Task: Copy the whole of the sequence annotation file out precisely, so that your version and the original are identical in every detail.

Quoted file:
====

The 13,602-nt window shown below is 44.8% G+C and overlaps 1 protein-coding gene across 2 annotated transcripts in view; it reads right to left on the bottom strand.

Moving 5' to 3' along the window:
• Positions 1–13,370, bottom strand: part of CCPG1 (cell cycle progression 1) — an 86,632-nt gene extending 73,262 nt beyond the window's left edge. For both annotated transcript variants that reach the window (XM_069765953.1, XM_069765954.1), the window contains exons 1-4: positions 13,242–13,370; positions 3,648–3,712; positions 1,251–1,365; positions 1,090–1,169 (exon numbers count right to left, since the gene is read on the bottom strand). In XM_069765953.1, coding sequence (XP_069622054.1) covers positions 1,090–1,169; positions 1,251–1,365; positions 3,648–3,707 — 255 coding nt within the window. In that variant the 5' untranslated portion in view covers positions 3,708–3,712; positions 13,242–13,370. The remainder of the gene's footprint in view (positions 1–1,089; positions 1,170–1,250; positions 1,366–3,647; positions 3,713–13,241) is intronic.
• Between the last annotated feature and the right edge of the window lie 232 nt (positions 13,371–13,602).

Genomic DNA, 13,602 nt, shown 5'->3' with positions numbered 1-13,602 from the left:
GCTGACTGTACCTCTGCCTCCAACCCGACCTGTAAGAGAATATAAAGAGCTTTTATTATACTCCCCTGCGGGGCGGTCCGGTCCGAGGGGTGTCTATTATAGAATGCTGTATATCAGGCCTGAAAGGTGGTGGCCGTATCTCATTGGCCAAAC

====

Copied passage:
The 13,602-nt window shown below is 44.8% G+C and overlaps 1 protein-coding gene across 2 annotated transcripts in view; it reads right to left on the bottom strand.

Moving 5' to 3' along the window:
• Positions 1–13,370, bottom strand: part of CCPG1 (cell cycle progression 1) — an 86,632-nt gene extending 73,262 nt beyond the window's left edge. For both annotated transcript variants that reach the window (XM_069765953.1, XM_069765954.1), the window contains exons 1-4: positions 13,242–13,370; positions 3,648–3,712; positions 1,251–1,365; positions 1,090–1,169 (exon numbers count right to left, since the gene is read on the bottom strand). In XM_069765953.1, coding sequence (XP_069622054.1) covers positions 1,090–1,169; positions 1,251–1,365; positions 3,648–3,707 — 255 coding nt within the window. In that variant the 5' untranslated portion in view covers positions 3,708–3,712; positions 13,242–13,370. The remainder of the gene's footprint in view (positions 1–1,089; positions 1,170–1,250; positions 1,366–3,647; positions 3,713–13,241) is intronic.
• Between the last annotated feature and the right edge of the window lie 232 nt (positions 13,371–13,602).

Genomic DNA, 13,602 nt, shown 5'->3' with positions numbered 1-13,602 from the left:
GCTGACTGTACCTCTGCCTCCAACCCGACCTGTAAGAGAATATAAAGAGCTTTTATTATACTCCCCTGCGGGGCGGTCCGGTCCGAGGGGTGTCTATTATAGAATGCTGTATATCAGGCCTGAAAGGTGGTGGCCGTATCTCATTGGCCAAAC